At a GMP-organised forum in the lead-up to 7 March, figures like PAS president Datuk Seri Hadi Awang received applause when he said that “the cause of the disappearance of the Malay language are Malay leaders themselves … their actions are damned!”

Teras president Mohd Azmi Abdul Hamid, who also spoke, called for the abolition of “that faction” — meaning Umno — and said the planned gathering would be a way to show up “leaders who were race traitors”.

Conversely, when Parti Keadilan Rakyat deputy president Dr Syed Husin Ali noted that support of the Chinese and Indian Malaysian communities would be vital in making the movement a success, he received the least applause. Rational voices like Syed Husin were rare during the forum.

Is it any wonder, then, that when the march to the palace on 7 March began in earnest, few non-Malay Malaysian faces were spotted in the crowd? According to the prevailing rhetoric, it was no longer a pan-communal fight for mother-tongue education, but a Malay-Muslim wrestle for racial pride.

Perhaps many are also subconsciously connecting their discomfort about ETeMS with suggestions to abolish vernacular schools. For instance, the controversial proposal by Umno’s Datuk Mukhriz Mahathir to abolish vernacular schools in toto, which was shot down by the MCA, Gerakan, and eventually by Umno president-elect Datuk Seri Najib Razak.

Divisions on the other side

But those who support ETeMS are also divided along similar ethno-nationalist lines.

On one hand, there are the Malay nationalists who appear to be aligned with Umno. Hence, organisations such as Pewaris Permuafakatan Islam and the Muslim Consumers Association strongly back the ETeMS policy, precisely on the grounds of Malay nationalism.

Defence of ETeMS for them goes hand in hand with defence of the special position of Malay Malaysians and Islam as the state religion.

The justifications that this faction of Malay nationalists uses are no different from that used by other proponents of ETeMS. Firstly, they talk about improving students’ access to the latest advances in mathematics and science; and secondly, improving students’ command of the English language. Of course, ETeMS critics have demolished these two arguments.

Pandora’s box

Mukhriz actually opened wider a Pandora’s box that has not really been closed yet. In fact, by suggesting what he did, he also invited the likes of renowned Chinese Malaysian educationist Datuk Khoo Kay Kim to peer into the box. And Khoo’s response has provoked even more discomfort among Chinese-language educationists — the subtext of the criticisms against Khoo being that he is a self-hating Chinese.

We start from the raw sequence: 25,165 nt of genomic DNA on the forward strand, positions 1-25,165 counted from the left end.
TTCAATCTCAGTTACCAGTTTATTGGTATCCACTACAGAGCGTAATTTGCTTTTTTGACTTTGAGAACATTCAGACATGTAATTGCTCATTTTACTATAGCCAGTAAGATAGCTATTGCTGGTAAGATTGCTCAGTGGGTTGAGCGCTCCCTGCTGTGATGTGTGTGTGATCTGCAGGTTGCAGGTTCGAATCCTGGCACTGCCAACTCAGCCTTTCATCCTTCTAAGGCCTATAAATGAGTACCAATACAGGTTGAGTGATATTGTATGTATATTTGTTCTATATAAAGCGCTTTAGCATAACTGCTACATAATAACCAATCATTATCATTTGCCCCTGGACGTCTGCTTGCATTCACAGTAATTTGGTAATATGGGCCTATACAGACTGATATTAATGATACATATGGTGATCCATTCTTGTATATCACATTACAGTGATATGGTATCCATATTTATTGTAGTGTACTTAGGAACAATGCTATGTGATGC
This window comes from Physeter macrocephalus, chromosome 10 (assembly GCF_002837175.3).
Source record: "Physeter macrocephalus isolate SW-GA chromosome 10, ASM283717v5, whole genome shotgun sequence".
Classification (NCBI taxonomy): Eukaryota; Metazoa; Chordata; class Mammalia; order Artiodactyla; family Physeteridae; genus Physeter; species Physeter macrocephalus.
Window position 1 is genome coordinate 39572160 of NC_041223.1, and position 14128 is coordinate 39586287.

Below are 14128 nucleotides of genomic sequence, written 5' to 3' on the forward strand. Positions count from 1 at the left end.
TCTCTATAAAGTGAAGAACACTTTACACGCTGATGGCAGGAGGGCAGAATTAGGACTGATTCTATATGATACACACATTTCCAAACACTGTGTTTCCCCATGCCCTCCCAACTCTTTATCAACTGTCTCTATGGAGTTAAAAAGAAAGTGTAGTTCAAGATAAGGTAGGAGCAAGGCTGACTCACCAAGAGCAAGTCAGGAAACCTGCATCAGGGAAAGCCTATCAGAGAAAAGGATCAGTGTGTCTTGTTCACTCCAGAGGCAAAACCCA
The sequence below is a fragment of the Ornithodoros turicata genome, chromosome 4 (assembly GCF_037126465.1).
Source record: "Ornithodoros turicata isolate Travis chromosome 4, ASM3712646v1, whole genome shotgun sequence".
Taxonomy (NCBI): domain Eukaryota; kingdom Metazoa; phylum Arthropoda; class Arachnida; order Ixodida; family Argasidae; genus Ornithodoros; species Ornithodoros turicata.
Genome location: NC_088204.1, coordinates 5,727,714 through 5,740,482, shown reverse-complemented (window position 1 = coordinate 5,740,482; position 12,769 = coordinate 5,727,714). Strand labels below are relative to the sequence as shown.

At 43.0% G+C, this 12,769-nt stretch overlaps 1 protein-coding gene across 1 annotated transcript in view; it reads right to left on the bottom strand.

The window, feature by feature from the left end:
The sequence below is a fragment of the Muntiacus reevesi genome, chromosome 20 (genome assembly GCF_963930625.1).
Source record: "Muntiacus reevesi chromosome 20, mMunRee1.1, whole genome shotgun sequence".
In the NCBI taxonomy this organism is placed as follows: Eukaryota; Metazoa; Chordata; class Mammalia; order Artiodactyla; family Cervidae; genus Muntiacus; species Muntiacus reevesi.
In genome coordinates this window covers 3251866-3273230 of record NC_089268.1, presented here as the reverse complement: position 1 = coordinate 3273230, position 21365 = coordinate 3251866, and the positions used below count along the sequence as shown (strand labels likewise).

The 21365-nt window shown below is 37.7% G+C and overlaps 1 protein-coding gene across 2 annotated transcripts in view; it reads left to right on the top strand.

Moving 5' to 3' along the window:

Khoo (Pic by Hafiz Noor Shams)
But Khoo’s argument for defining “mother-tongue” education deserves deeper discussion. He does not dismiss the individual’s basic right to or need for “mother-tongue” preservation.

But, he says, “Tamil is not the mother tongue of every Indian [Malaysian]. The Bengalis, Punjabis, Malayalees and Telegus have their own mother tongues. In Sarawak and Sabah, the indigenous people have numerous mother tongues.”

Hence, Khoo is asking a deeper question about whose interests are actually being served in this debate on language in education. For example, when Chinese educationists define “mother-tongue” education as Chinese students of various dialect groups being taught solely in Mandarin, what are they actually promoting?

Digging deeper into this Pandora’s box, we come to the heart and soul of the ETeMS debate: how then can we build a nation of capable, intelligent Malaysians? It is clear from the heightened discourse on ETeMS that language is a major polarising factor.

Chinese-language educationist Dr Kua Kia Soong has stressed that language itself is not polarising. It is only when it becomes a lightning rod for racial politics that language becomes divisive.

The basis of Kua’s thinking, therefore, is that it is not what language we choose to teach Malaysian students in, but the content we teach in that language. In other words, one can teach racism in either Malay, Chinese, Tamil, or English. But it is just as possible to impart values that embrace diversity and national unity in any of these languages.